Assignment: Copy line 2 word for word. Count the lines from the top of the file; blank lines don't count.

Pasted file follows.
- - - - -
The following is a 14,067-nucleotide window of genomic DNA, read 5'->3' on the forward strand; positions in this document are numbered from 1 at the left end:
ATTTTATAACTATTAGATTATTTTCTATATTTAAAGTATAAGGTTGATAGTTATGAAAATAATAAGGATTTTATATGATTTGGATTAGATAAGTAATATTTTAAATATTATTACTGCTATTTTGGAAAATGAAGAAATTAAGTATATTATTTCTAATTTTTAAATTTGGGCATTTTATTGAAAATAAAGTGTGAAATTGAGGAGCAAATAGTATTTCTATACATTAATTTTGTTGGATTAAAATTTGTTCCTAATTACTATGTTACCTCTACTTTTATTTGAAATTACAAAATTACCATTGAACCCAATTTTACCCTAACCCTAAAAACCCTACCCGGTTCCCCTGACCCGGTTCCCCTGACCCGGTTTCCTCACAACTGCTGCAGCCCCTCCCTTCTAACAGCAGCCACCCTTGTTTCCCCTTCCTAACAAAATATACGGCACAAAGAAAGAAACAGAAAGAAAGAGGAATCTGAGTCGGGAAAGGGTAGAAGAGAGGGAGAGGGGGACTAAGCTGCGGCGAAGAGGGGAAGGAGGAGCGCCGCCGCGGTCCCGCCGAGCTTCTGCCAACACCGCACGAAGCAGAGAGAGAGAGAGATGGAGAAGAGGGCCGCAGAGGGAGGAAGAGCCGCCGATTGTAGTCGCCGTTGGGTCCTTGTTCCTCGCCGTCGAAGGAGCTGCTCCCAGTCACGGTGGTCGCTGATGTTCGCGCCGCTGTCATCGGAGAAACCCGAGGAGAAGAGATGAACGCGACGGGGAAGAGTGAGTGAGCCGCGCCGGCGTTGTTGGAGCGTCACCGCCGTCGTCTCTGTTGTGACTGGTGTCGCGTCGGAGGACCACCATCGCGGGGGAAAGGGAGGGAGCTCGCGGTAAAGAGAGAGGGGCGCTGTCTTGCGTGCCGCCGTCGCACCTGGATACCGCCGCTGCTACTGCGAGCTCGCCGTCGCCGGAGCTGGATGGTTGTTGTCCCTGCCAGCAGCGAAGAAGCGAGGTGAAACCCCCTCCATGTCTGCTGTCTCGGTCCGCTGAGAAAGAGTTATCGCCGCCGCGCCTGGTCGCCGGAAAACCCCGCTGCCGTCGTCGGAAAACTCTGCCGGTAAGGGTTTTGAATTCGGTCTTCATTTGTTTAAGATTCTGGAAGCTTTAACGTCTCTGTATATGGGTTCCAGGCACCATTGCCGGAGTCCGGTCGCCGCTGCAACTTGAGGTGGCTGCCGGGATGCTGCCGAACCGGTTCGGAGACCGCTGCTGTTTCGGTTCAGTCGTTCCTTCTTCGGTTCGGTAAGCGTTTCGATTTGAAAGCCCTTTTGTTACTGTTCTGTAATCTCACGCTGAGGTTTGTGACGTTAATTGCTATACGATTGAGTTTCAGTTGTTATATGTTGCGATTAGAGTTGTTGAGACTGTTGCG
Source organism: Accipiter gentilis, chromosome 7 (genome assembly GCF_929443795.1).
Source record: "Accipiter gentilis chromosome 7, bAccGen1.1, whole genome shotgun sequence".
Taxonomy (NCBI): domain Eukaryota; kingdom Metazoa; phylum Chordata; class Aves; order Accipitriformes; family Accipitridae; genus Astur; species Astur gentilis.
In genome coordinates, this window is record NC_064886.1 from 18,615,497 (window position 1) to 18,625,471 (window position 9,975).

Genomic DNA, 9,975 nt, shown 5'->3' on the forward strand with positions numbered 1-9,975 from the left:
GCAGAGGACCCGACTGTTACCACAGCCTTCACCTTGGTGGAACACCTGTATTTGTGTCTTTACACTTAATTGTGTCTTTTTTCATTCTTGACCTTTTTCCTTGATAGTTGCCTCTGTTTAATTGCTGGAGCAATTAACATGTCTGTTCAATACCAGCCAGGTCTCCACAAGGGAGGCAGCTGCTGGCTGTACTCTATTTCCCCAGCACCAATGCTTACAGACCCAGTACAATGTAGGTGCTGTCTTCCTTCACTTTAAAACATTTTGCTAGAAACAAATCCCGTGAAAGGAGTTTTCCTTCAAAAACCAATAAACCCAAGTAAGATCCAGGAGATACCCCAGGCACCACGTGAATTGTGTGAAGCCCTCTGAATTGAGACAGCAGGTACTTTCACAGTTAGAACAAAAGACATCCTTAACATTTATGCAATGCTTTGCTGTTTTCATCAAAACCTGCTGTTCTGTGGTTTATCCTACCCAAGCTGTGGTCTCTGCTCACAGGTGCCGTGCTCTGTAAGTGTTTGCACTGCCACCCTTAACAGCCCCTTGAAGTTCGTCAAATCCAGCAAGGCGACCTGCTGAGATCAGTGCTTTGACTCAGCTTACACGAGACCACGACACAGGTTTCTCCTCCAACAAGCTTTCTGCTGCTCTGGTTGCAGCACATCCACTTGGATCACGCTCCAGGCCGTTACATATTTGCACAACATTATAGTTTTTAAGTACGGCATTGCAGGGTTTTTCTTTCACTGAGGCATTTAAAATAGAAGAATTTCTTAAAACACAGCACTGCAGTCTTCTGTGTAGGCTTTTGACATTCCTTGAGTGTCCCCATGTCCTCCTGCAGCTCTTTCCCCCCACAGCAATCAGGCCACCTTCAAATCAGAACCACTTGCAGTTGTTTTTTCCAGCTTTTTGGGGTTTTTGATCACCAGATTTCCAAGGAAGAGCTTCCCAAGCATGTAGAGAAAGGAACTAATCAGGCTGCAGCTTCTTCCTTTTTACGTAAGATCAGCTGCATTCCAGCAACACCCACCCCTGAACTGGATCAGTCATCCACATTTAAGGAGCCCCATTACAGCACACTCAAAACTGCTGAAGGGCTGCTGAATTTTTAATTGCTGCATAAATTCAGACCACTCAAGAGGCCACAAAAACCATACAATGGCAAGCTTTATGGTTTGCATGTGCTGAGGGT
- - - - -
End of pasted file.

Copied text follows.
ATTTTATAACTATTAGATTATTTTCTATATTTAAAGTATAAGGTTGATAGTTATGAAAATAATAAGGATTTTATATGATTTGGATTAGATAAGTAATATTTTAAATATTATTACTGCTATTTTGGAAAATGAAGAAATTAAGTATATTATTTCTAATTTTTAAATTTGGGCATTTTATTGAAAATAAAGTGTGAAATTGAGGAGCAAATAGTATTTCTATACATTAATTTTGTTGGATTAAAATTTGTTCCTAATTACTATGTTACCTCTACTTTTATTTGAAATTACAAAATTACCATTGAACCCAATTTTACCCTAACCCTAAAAACCCTACCCGGTTCCCCTGACCCGGTTCCCCTGACCCGGTTTCCTCACAACTGCTGCAGCCCCTCCCTTCTAACAGCAGCCACCCTTGTTTCCCCTTCCTAACAAAATATACGGCACAAAGAAAGAAACAGAAAGAAAGAGGAATCTGAGTCGGGAAAGGGTAGAAGAGAGGGAGAGGGGGACTAAGCTGCGGCGAAGAGGGGAAGGAGGAGCGCCGCCGCGGTCCCGCCGAGCTTCTGCCAACACCGCACGAAGCAGAGAGAGAGAGAGATGGAGAAGAGGGCCGCAGAGGGAGGAAGAGCCGCCGATTGTAGTCGCCGTTGGGTCCTTGTTCCTCGCCGTCGAAGGAGCTGCTCCCAGTCACGGTGGTCGCTGATGTTCGCGCCGCTGTCATCGGAGAAACCCGAGGAGAAGAGATGAACGCGACGGGGAAGAGTGAGTGAGCCGCGCCGGCGTTGTTGGAGCGTCACCGCCGTCGTCTCTGTTGTGACTGGTGTCGCGTCGGAGGACCACCATCGCGGGGGAAAGGGAGGGAGCTCGCGGTAAAGAGAGAGGGGCGCTGTCTTGCGTGCCGCCGTCGCACCTGGATACCGCCGCTGCTACTGCGAGCTCGCCGTCGCCGGAGCTGGATGGTTGTTGTCCCTGCCAGCAGCGAAGAAGCGAGGTGAAACCCCCTCCATGTCTGCTGTCTCGGTCCGCTGAGAAAGAGTTATCGCCGCCGCGCCTGGTCGCCGGAAAACCCCGCTGCCGTCGTCGGAAAACTCTGCCGGTAAGGGTTTTGAATTCGGTCTTCATTTGTTTAAGATTCTGGAAGCTTTAACGTCTCTGTATATGGGTTCCAGGCACCATTGCCGGAGTCCGGTCGCCGCTGCAACTTGAGGTGGCTGCCGGGATGCTGCCGAACCGGTTCGGAGACCGCTGCTGTTTCGGTTCAGTCGTTCCTTCTTCGGTTCGGTAAGCGTTTCGATTTGAAAGCCCTTTTGTTACTGTTCTGTAATCTCACGCTGAGGTTTGTGACGTTAATTGCTATACGATTGAGTTTCAGTTGTTATATGTTGCGATTAGAGTTGTTGAGACTGTTGCG